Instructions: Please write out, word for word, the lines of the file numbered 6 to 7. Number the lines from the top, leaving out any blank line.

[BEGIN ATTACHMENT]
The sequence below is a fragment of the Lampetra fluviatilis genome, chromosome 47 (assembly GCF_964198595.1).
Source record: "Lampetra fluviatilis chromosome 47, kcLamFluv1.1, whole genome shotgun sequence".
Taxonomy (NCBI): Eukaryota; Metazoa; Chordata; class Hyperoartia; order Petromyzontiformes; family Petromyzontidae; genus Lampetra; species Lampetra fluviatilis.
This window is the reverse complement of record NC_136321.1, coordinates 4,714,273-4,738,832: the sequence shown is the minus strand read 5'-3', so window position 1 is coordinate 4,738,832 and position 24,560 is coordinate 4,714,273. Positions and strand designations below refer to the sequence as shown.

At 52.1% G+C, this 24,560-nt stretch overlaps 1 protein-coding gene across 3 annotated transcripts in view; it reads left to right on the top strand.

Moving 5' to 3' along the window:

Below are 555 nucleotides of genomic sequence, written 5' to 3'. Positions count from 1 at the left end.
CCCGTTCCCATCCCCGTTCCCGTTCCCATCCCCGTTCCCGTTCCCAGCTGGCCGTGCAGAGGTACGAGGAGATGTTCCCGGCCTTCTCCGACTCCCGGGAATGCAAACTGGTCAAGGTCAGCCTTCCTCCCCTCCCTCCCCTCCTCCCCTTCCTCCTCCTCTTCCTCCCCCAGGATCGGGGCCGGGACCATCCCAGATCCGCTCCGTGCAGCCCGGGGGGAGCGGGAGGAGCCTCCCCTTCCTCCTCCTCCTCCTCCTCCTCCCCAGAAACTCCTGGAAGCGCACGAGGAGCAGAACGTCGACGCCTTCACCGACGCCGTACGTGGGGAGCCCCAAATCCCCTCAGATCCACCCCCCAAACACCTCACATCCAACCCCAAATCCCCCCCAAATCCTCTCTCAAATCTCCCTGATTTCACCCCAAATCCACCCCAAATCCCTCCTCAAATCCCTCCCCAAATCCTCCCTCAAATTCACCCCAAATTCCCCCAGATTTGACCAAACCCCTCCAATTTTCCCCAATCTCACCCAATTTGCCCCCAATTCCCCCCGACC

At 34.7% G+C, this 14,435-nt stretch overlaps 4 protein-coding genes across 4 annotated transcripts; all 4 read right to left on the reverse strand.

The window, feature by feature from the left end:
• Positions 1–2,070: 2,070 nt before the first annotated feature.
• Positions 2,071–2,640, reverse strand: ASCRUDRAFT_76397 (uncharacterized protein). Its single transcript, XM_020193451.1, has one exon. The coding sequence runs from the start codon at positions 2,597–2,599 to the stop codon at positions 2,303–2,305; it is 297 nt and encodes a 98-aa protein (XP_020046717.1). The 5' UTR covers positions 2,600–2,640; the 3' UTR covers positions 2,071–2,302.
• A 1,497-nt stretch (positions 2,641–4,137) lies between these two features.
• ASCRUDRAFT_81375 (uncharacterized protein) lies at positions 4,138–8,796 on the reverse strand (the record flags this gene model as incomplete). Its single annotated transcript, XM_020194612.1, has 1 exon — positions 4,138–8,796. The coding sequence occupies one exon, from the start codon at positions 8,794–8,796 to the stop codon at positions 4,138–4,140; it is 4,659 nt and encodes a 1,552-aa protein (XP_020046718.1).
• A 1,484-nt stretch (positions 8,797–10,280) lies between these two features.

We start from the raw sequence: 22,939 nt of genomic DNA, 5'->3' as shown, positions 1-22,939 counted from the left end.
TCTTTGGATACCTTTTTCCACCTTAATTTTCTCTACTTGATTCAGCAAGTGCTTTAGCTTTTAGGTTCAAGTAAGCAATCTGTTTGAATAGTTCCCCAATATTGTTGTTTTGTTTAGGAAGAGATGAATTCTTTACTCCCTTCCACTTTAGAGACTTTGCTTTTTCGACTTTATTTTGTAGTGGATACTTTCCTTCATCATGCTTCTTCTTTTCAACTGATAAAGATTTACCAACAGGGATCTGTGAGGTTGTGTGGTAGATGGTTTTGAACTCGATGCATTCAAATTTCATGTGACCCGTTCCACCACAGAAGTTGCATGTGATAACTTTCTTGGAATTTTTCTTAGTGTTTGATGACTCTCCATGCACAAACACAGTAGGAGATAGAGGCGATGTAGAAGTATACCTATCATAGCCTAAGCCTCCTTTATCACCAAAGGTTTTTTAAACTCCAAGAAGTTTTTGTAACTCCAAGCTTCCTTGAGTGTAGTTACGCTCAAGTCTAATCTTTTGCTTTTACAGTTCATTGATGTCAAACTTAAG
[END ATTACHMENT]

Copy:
Moving 5' to 3' along the window:

Below are 555 nucleotides of genomic sequence, written 5' to 3'. Positions count from 1 at the left end.